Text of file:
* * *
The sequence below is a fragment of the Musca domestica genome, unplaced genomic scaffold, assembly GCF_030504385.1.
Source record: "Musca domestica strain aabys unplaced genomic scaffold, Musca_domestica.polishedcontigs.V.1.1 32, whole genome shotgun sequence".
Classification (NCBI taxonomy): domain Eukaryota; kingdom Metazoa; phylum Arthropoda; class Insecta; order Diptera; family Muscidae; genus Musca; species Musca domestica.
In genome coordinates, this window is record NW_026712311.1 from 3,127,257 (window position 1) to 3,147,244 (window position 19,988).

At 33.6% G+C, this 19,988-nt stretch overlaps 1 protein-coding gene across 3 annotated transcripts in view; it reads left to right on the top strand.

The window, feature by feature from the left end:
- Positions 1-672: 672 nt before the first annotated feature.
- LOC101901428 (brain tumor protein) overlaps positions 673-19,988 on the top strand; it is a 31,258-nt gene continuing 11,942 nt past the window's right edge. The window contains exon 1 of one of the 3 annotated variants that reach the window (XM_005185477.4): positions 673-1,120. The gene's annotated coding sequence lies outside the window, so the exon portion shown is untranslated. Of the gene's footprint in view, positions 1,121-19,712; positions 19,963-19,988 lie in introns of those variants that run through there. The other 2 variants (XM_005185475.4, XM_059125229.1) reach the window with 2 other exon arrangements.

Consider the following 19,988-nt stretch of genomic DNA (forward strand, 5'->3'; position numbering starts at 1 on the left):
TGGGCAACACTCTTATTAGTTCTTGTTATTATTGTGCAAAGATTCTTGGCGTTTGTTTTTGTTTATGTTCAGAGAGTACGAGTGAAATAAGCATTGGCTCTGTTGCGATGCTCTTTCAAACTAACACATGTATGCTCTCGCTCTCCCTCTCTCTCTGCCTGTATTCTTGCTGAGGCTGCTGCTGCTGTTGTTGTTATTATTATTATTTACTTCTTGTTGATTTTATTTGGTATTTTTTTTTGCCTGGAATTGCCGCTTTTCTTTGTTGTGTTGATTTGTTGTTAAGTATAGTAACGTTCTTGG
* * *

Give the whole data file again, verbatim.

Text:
The sequence below is a fragment of the Musca domestica genome, unplaced genomic scaffold, assembly GCF_030504385.1.
Source record: "Musca domestica strain aabys unplaced genomic scaffold, Musca_domestica.polishedcontigs.V.1.1 32, whole genome shotgun sequence".
Classification (NCBI taxonomy): domain Eukaryota; kingdom Metazoa; phylum Arthropoda; class Insecta; order Diptera; family Muscidae; genus Musca; species Musca domestica.
In genome coordinates, this window is record NW_026712311.1 from 3,127,257 (window position 1) to 3,147,244 (window position 19,988).

At 33.6% G+C, this 19,988-nt stretch overlaps 1 protein-coding gene across 3 annotated transcripts in view; it reads left to right on the top strand.

The window, feature by feature from the left end:
- Positions 1-672: 672 nt before the first annotated feature.
- LOC101901428 (brain tumor protein) overlaps positions 673-19,988 on the top strand; it is a 31,258-nt gene continuing 11,942 nt past the window's right edge. The window contains exon 1 of one of the 3 annotated variants that reach the window (XM_005185477.4): positions 673-1,120. The gene's annotated coding sequence lies outside the window, so the exon portion shown is untranslated. Of the gene's footprint in view, positions 1,121-19,712; positions 19,963-19,988 lie in introns of those variants that run through there. The other 2 variants (XM_005185475.4, XM_059125229.1) reach the window with 2 other exon arrangements.

Consider the following 19,988-nt stretch of genomic DNA (forward strand, 5'->3'; position numbering starts at 1 on the left):
TGGGCAACACTCTTATTAGTTCTTGTTATTATTGTGCAAAGATTCTTGGCGTTTGTTTTTGTTTATGTTCAGAGAGTACGAGTGAAATAAGCATTGGCTCTGTTGCGATGCTCTTTCAAACTAACACATGTATGCTCTCGCTCTCCCTCTCTCTCTGCCTGTATTCTTGCTGAGGCTGCTGCTGCTGTTGTTGTTATTATTATTATTTACTTCTTGTTGATTTTATTTGGTATTTTTTTTTGCCTGGAATTGCCGCTTTTCTTTGTTGTGTTGATTTGTTGTTAAGTATAGTAACGTTCTTGG